At some unknown time Āqā Ḥosaynqolī was invited by His Master’s Voice to bring an orchestra to London to record traditional Persian music. Apparently because of the growing popularity of the pīšdarāmad, however, these more old-fashioned recordings sold badly in the Persian market (Mallāḥ, 1333 Š./1954, pp. 74-75). Later Darvīš Khan himself made two recording trips with another group of musicians, one to London and one to Tiflis in 1332/1914.
Darvīš Khan was an open and generous teacher. He addressed everyone by a single phrase, “Yā Pīr Jān,” which became one of his own nicknames. Both Darvīš and Pīr Jān were appropriate to his association with the Sufis; he used to present his graduating students with the emblem of the Anjoman, two crossed hatchets (tabarzīn) and a begging bowl (kaškūl), in copper, silver, or gold, depending on the level reached (Maḥmūdī, p. 12). His classes were organized according to three levels of the radīf; completion of all three took approximately ten years. Students came twice a week to classes organized according to difficulty. Each had an individual lesson while the others waited and listened in the next room (Nettl, 1974, p. 168). Only about twenty students ever completed the full course and received the gold medal (Maḥmūdī, p. 12). The most talented included Abu’l-Ḥasan Ṣabā, Mūsā Maʿrūfī, Mortażā Ney Dāwūd, Ḥosaynqolī Ḡaffārī, Šokr-Allāh (Šokrī), ʿAlī-Moḥammad Ṣafāʾī, ʿAbd-Allāh Dādvar, Ḥosayn Sanjarī, and Arsalān Dargāhī (Khāleqī, pp. 430-42).
Darvīš Khan’s own playing on tār and setār was considered both technically masterly and artistically warm and melodious. The variety he introduced in his performance style is attributed to the European tunes he played on the tār (Mallāḥ, 1337-38 Š./1958-59, 22, p. 22), to which he added a sixth string, just before the lowest, doubling the low C string. In this innovation he followed Moštāq-ʿAlīšāh, who had added a resonating string to the setār. Both strings are thus known as sīm-e moštāq (Caron and Safvate, pp. 166-68).
Darvīš Khan’s twenty-four compositions, particularly his rengs, are considered among the finest works of his time (Khāleqī, p. 322). They are characterized by variety in both melody and rhythm. He particularly popularized the 2/4 meter in Persian music (Mallāḥ, 1337-38 Š./1958-59, 23, p. 22; for a list of his compositions, see Khāleqī, pp. 312-17).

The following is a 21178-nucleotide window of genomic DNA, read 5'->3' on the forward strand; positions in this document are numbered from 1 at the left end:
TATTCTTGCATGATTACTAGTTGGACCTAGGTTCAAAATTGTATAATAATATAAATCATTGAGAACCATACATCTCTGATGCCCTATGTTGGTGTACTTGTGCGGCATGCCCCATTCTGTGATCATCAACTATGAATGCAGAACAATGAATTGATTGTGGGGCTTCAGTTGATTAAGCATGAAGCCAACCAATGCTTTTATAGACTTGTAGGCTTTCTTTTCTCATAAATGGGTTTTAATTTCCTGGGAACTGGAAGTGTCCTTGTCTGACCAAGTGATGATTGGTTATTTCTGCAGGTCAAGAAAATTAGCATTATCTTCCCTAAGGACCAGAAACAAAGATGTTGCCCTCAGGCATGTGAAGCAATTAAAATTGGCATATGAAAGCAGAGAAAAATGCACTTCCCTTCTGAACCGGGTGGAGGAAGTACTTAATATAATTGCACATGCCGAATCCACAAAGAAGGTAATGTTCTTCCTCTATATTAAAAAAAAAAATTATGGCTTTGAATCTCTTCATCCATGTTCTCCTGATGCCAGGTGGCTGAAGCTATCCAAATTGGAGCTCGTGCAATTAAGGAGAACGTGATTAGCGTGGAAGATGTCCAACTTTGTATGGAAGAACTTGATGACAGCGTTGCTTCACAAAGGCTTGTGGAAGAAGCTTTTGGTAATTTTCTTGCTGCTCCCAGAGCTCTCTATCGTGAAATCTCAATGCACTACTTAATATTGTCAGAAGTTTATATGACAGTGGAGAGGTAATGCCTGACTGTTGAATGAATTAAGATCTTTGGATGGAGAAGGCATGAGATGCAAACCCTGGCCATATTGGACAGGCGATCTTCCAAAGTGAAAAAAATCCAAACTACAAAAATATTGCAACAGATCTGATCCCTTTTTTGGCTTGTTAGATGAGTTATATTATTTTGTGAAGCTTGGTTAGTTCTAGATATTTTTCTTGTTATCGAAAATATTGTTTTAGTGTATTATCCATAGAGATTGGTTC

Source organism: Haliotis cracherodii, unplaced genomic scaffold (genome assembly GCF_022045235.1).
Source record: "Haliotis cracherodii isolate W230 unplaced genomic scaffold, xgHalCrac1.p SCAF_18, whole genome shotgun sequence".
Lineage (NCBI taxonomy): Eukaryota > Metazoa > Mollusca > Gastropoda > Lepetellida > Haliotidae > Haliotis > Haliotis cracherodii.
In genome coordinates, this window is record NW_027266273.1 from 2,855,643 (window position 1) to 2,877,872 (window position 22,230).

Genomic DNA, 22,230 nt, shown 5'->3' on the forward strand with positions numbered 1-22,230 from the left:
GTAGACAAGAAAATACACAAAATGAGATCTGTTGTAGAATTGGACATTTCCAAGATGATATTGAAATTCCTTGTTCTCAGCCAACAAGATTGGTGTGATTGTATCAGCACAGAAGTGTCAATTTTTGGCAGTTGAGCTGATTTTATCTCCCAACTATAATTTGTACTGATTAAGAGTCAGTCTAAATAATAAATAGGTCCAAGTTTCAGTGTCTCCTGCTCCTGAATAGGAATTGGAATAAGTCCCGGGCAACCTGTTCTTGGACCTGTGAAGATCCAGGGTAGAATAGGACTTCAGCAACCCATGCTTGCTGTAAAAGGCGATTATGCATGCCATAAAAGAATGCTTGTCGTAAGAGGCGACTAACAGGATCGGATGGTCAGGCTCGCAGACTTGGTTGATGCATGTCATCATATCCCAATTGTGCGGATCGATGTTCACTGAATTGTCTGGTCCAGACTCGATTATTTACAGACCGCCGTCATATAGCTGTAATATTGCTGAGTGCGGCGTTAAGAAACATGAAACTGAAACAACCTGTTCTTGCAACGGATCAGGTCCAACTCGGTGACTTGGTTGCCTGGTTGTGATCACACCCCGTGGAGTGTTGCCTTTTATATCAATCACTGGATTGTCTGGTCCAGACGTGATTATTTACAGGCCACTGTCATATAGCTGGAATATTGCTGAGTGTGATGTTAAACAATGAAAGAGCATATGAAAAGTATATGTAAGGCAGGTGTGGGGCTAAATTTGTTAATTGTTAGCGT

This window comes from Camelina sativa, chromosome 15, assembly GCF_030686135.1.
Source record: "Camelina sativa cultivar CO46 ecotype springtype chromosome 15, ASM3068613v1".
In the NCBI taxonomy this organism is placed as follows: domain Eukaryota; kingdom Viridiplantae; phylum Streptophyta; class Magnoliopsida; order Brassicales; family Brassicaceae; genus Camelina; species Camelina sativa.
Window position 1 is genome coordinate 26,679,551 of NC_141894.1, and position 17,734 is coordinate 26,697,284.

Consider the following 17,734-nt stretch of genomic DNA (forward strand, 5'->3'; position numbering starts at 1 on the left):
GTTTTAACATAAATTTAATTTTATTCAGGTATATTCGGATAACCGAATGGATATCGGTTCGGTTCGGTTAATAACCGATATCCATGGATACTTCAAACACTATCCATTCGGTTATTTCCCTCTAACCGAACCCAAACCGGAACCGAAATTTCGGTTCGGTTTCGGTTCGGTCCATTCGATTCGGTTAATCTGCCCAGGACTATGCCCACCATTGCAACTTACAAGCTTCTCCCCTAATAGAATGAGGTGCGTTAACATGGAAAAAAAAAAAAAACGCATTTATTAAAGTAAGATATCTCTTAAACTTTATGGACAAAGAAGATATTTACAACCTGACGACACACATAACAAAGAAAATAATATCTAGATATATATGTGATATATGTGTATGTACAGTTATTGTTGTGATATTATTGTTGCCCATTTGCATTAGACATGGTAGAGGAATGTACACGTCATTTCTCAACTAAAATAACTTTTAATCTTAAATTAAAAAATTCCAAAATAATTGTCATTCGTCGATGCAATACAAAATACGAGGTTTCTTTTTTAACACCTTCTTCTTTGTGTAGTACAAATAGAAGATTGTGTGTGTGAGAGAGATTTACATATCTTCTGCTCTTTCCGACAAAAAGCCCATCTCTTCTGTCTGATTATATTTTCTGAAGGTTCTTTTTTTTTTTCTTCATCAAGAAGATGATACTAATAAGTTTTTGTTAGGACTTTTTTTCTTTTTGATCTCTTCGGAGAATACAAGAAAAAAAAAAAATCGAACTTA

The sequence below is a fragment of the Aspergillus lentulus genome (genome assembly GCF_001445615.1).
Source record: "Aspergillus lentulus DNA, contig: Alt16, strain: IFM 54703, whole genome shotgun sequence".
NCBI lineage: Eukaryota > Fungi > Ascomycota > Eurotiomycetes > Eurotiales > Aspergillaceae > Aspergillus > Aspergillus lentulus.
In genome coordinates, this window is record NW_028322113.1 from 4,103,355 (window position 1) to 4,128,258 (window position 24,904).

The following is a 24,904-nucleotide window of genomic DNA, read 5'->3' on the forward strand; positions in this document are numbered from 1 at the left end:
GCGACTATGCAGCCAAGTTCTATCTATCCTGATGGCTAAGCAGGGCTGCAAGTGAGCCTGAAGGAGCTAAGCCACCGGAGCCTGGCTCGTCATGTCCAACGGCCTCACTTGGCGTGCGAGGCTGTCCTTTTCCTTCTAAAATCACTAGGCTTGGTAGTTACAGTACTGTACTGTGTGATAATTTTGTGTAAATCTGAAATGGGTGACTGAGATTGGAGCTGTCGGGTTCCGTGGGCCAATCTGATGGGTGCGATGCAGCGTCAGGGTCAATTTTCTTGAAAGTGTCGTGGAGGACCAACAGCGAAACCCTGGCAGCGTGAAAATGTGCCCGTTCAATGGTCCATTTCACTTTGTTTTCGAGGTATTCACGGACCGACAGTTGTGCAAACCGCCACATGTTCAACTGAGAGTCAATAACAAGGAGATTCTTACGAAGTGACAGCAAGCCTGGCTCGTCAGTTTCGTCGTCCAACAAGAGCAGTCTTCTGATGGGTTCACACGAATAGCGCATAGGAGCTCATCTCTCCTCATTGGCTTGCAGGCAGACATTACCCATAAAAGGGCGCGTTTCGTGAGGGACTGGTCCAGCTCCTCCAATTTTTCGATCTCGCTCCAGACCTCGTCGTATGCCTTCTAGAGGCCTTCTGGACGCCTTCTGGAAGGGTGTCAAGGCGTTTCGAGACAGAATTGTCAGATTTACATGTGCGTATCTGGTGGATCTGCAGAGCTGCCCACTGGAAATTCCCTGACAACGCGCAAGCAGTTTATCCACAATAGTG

Darvīš Khan died in 1305 Š./1926 as the result of a collision between a carriage and an automobile. He was a quiet and sensitive person, a great lover of flowers, known not only for hospitality to his friends but also for generosity to the needy, though he himself never had a substantial income. He organized benefit concerts for the poor, orphaned, and victims of fire or famine. His influence on the development of Persian music in the 20th century can be seen in the number, variety, and length of rhythmic pieces, as well as in larger orchestras and the expansion of the audience to include many levels of society. Contrary to the custom of his time, he functioned as an independent musician and paved the way for other musicians to perform with freedom and respect.
A. ʿĀref Qazvīnī, Kollīāt-e Dīvān-e ʿĀref Qazvīnī, Tehran, 1347 Š./1968, pp. 128-32, 611-15.
Š. Behrūzī, Čehrahā-ye mūsīqī-e Īrān I, 2nd ed., Tehran, 1372 Š./1993, pp. 62-64.
N. Caron and D. Safvate, Les traditions musicales. Iran, Berlin, 1966, pp. 146-49, 166-68.
R. Ḵāleqī, Sargoḏašt-e mūsīqī-e Īrān I, Tehran, 1333 Š./1954.
M. Maḥmūdī, “‘Darvīš Ḵān,’ ḵāleq-e pīšdarāmad,” Rastāḵīz, 23 Mordād 2536=1356 Š./14 August 1977, p. 12.
Ḥ.-ʿA. Mallāḥ, “Ḡolām-Ḥosayn Darvīš,” Payām-e now 7/1, 1333 Š./1954, pp. 68-77.
Idem, “Ḡolām-Ḥosayn Darvīš,” Majalla-ye mūsīqī 3/10-11, 1336 Š./1957.
Idem, “Sargoḏašt-e Darvīš,” Majalla-ye mūsīqī-e Rādīō Īrān 15-23, Farvardīn 1337-Āḏar 1338 Š./April 1958-December 1959.
B. Nettl, “Nour-Ali Boroumand, a Twentieth Century Master of Persian Music,” Studia Instrumentorum Musicae Popularis 3, 1974, pp. 167-71.
Idem, “Persian Classical Music in Tehran. The Processes of Change,” in B. Nettl, ed., Eight Urban Musical Cultures, Urbana, Ill., 1978, pp. 146-85.
D. Ṣafwat, Ostādān-e mūsīqī-e Īrān wa alḥān-e mūsīqī-e Īrān, Tehran, 1350 Š./1971, p. 57.
S. Sepantā, Čašmandāz-e mūsīqī-e Īrān, Tehran, 1369 Š./1990, pp. 109-21.
E. Zonis, Classical Persian Music. An Introduction, Cambridge, Mass., 1973, pp. 144, 157, 192.
Originally Published: December 15, 1994
Last Updated: November 18, 2011
This article is available in print.
Vol. VII, Fasc. 1, p. 77-79